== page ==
Publications by authors named "Manmeet Matharoo"

8 Publications

  • Page 1 of 1

Diagnostic ileocolonoscopy: getting the basics right.

Frontline Gastroenterol 2020 Oct 27;11(6):484-490. Epub 2020 Mar 27.

Wolfson Endoscopy Unit, St Marks Hospital, Harrow, UK.

Proficient colonoscopy technique that optimises patient comfort while simultaneously enhancing the timely detection of pathology and subsequent therapy is an aspirational and achievable goal for every endoscopist. This article aims to provide strategies to improve colonoscopy quality for both endoscopists and patients.
View Article and Find Full Text PDF

Download full-text PDF

Source
http://dx.doi.org/10.1136/flgastro-2019-101266DOI Listing
http://www.ncbi.nlm.nih.gov/pmc/articles/PMC7569527PMC
October 2020

Teamworking in endoscopy: a human factors toolkit for the COVID-19 era.

Endoscopy 2020 10 22;52(10):879-883. Epub 2020 Jun 22.

Department of Surgery and Cancer, Imperial College London, United Kingdom.

Background: Endoscopy services have had to rapidly adapt their working practices in response to COVID-19. As recovery of endoscopy services proceeds, our workforce faces numerous challenges that can impair effective teamworking. We designed and developed a novel toolkit to support teamworking in endoscopy during the pandemic.

Methods: A human factors model was developed to understand the impact of COVID-19 on endoscopy teams. From this, we identified a set of key teamworking goals, which informed the development of a toolkit to support several team processes. The toolkit was refined following expert input and refinement over a 6-week period.

Results: The toolkit consists of four cognitive aids that can be used to support team huddles, briefings, and debriefs, alongside techniques to optimize endoscopic nontechnical skills across the patient-procedure pathway. We describe the processes that local endoscopy units can employ to implement this toolkit.

Conclusion: A toolkit of cognitive aids, based on human factors principles, may be useful in supporting teams, helping them adapt to working safely in the era of COVID-19.
View Article and Find Full Text PDF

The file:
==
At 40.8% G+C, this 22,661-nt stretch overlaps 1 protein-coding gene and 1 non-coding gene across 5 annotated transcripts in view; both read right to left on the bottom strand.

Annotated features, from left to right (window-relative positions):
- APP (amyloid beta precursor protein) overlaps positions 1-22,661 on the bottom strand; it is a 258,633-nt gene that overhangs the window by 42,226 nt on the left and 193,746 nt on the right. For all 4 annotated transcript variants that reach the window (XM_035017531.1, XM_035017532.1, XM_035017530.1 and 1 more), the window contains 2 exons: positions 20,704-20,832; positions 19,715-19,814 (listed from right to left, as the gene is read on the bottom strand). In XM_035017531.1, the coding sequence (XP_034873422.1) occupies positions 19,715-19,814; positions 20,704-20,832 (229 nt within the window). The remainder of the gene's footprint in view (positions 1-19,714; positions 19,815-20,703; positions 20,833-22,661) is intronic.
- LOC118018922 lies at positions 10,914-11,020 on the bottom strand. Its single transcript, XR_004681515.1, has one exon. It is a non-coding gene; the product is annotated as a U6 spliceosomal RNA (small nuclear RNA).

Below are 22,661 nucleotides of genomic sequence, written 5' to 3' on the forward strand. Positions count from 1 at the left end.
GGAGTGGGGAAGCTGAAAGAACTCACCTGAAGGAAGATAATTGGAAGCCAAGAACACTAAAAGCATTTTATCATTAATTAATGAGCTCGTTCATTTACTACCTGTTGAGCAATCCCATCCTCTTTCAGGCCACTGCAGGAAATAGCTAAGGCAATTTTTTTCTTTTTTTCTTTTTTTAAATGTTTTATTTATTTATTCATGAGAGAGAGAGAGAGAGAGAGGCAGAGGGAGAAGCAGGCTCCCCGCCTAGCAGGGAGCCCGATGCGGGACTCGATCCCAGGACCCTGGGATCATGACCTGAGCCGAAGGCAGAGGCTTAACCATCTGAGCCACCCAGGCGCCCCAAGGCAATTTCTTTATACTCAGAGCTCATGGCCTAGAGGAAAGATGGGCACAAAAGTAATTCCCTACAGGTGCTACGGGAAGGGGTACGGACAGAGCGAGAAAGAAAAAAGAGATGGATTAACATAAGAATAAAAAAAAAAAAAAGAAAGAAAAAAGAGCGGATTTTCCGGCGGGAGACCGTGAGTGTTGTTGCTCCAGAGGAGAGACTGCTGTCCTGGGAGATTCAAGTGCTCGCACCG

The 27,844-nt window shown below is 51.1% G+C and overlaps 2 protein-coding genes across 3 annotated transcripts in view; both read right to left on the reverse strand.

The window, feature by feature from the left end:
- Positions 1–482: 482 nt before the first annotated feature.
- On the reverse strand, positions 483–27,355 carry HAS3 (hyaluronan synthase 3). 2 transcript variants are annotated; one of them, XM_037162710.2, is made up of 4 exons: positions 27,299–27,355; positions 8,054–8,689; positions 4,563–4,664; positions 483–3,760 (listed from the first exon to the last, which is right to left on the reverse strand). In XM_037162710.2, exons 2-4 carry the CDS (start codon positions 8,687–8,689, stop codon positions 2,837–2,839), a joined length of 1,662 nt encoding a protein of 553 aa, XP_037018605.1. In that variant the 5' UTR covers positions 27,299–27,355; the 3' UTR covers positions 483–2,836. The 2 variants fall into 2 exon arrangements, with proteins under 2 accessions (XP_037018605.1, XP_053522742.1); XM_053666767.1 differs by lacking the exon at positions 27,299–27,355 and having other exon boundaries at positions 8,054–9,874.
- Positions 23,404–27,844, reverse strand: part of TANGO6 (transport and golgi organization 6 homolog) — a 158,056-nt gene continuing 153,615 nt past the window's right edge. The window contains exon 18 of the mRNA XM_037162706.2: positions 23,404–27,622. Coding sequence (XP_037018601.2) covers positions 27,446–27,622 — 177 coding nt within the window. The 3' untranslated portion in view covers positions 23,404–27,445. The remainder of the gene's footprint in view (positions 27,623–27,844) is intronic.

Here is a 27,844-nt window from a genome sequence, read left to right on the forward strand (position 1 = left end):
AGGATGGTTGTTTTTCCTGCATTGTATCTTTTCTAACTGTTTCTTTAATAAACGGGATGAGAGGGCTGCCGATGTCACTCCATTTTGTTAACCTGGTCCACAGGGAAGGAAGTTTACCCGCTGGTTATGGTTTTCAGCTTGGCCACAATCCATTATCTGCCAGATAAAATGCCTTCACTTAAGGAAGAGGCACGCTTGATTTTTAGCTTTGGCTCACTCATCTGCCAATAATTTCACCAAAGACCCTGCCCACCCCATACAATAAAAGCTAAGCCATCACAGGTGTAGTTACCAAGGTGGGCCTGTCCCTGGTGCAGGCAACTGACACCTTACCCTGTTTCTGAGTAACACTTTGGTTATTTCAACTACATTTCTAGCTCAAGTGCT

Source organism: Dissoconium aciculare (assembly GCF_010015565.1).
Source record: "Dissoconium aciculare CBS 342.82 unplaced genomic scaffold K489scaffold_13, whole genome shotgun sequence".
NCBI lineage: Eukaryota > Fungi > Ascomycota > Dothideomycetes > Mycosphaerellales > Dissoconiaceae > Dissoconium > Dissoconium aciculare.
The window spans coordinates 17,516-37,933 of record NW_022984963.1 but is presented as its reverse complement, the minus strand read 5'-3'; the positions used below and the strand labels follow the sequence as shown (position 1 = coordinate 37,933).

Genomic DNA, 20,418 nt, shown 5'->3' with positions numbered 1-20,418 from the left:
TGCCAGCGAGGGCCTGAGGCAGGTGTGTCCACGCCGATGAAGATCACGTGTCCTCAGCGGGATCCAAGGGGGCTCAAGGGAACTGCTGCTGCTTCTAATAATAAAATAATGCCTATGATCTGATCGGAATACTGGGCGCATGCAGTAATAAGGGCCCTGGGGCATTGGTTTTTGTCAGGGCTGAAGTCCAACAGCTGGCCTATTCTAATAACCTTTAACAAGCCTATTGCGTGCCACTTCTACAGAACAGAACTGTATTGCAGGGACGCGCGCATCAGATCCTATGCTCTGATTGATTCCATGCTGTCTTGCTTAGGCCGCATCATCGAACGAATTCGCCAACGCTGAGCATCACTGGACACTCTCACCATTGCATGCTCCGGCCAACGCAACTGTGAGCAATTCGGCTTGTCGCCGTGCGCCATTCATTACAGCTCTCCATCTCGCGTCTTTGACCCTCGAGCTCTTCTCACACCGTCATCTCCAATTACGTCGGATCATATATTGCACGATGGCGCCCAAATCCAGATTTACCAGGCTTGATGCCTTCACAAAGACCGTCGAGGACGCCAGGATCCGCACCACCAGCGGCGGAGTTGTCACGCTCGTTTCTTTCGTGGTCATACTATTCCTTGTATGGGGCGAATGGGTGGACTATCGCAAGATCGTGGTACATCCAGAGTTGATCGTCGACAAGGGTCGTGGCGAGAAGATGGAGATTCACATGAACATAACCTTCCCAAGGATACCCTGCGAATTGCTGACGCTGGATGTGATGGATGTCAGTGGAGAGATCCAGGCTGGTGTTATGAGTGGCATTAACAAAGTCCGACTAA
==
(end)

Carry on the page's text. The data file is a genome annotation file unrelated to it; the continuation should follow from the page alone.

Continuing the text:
Download full-text PDF

Source
http://dx.doi.org/10.1055/a-1204-5212DOI Listing
http://www.ncbi.nlm.nih.gov/pmc/articles/PMC7516366PMC
October 2020

Patient position change in colonoscopy: Dogmatic or pragmatic?

Gastrointest Endosc 2019 06;89(6):1202-1203

The Wolfson Unit for Endoscopy, St. Mark's Hospital, London, Untied Kingdom.

View Article and Find Full Text PDF

Download full-text PDF

Source
http://dx.doi.org/10.1016/j.gie.2019.02.029DOI Listing
June 2019

Safe endoscopy.

Frontline Gastroenterol 2017 Apr 10;8(2):86-89. Epub 2017 Feb 10.

Endoscopy Unit, St Mark's Hospital, Harrow, UK.

View Article and Find Full Text PDF

Download full-text PDF

Source
http://dx.doi.org/10.1136/flgastro-2016-100766DOI Listing
http://www.ncbi.nlm.nih.gov/pmc/articles/PMC5369442PMC
April 2017

A prospective study of patient safety incidents in gastrointestinal endoscopy.

Endosc Int Open 2017 Jan 17;5(1):E83-E89. Epub 2016 Nov 17.

The Wolfson Unit for Endoscopy, St. Mark's Hospital, Harrow, UK; Department of Surgery and Cancer, Imperial College, London, UK.

 Medical error occurs frequently with significant morbidity and mortality. This study aime to assess the frequency and type of endoscopy patient safety incidents (PSIs).  A prospective observational study of PSIs in routine diagnostic and therapeutic endoscopy was undertaken in a secondary and tertiary care center. Observations were undertaken within the endoscopy suite across pre-procedure, intra-procedure and post-procedure phases of care. Experienced (Consultant-level) and trainee endoscopists from medical, surgical, and nursing specialities were included. PSIs were defined as any safety issue that had the potential to or directly adversely affected patient care: PSIs included near misses, complications, adverse events and "never events". PSIs were reviewed by an expert panel and categorized for severity and nature via expert consensus.  One hundred and forty procedures (92 diagnostic, 48 therapeutic) over 37 lists (experienced operators n = 25, trainees n = 12) were analyzed. One hundred forty PSIs were identified (median 1 per procedure, range 0 - 7). Eighty-six PSIs (61 %) occurred in 48 therapeutic procedures. Zero PSIs were detected in 13 diagnostic procedures. 21 (15 %) PSIs were categorized as severe and 12 (9 %) had the potential to be "never events," including patient misidentification and wrong procedure. Forty PSIs (28 %) were of intermediate severity and 78 (56 %) were minor. Oxygen monitoring PSIs occurred most frequently.  This is the first study documenting the range and frequency of PSIs in endoscopy. Although many errors are minor without immediate consequence, further work should identify whether prevention of such recurrent errors affects the incidence of severe errors, thus improving safety and quality.
View Article and Find Full Text PDF

Download full-text PDF

Source
http://dx.doi.org/10.1055/s-0042-117219DOI Listing
http://www.ncbi.nlm.nih.gov/pmc/articles/PMC5292877PMC
January 2017

The endoscopy safety checklist: A longitudinal study of factors affecting compliance in a tertiary referral centre within the United Kingdom.